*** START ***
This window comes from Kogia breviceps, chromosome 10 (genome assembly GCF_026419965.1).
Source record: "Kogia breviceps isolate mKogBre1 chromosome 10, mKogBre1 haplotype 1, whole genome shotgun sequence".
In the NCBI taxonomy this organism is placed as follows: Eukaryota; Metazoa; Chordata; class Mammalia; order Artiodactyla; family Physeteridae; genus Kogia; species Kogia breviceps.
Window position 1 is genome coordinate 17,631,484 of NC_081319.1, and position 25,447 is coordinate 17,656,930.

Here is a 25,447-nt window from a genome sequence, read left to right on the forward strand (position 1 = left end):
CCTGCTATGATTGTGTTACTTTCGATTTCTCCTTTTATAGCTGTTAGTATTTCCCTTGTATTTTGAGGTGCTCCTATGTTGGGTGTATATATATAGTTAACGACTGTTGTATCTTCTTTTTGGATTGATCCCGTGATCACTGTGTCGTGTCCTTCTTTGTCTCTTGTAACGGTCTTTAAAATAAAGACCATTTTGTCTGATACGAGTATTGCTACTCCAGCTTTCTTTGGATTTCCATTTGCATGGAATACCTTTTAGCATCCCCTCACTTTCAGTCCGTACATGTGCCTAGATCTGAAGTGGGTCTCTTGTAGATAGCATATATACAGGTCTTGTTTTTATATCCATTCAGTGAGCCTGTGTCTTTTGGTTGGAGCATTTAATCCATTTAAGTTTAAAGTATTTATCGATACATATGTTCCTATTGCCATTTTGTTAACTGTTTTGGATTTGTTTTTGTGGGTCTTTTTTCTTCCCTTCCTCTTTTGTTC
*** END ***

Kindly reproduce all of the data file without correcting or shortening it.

This window comes from Kogia breviceps, chromosome 10 (genome assembly GCF_026419965.1).
Source record: "Kogia breviceps isolate mKogBre1 chromosome 10, mKogBre1 haplotype 1, whole genome shotgun sequence".
In the NCBI taxonomy this organism is placed as follows: Eukaryota; Metazoa; Chordata; class Mammalia; order Artiodactyla; family Physeteridae; genus Kogia; species Kogia breviceps.
Window position 1 is genome coordinate 17,631,484 of NC_081319.1, and position 25,447 is coordinate 17,656,930.

Here is a 25,447-nt window from a genome sequence, read left to right on the forward strand (position 1 = left end):
CCTGCTATGATTGTGTTACTTTCGATTTCTCCTTTTATAGCTGTTAGTATTTCCCTTGTATTTTGAGGTGCTCCTATGTTGGGTGTATATATATAGTTAACGACTGTTGTATCTTCTTTTTGGATTGATCCCGTGATCACTGTGTCGTGTCCTTCTTTGTCTCTTGTAACGGTCTTTAAAATAAAGACCATTTTGTCTGATACGAGTATTGCTACTCCAGCTTTCTTTGGATTTCCATTTGCATGGAATACCTTTTAGCATCCCCTCACTTTCAGTCCGTACATGTGCCTAGATCTGAAGTGGGTCTCTTGTAGATAGCATATATACAGGTCTTGTTTTTATATCCATTCAGTGAGCCTGTGTCTTTTGGTTGGAGCATTTAATCCATTTAAGTTTAAAGTATTTATCGATACATATGTTCCTATTGCCATTTTGTTAACTGTTTTGGATTTGTTTTTGTGGGTCTTTTTTCTTCCCTTCCTCTTTTGTTC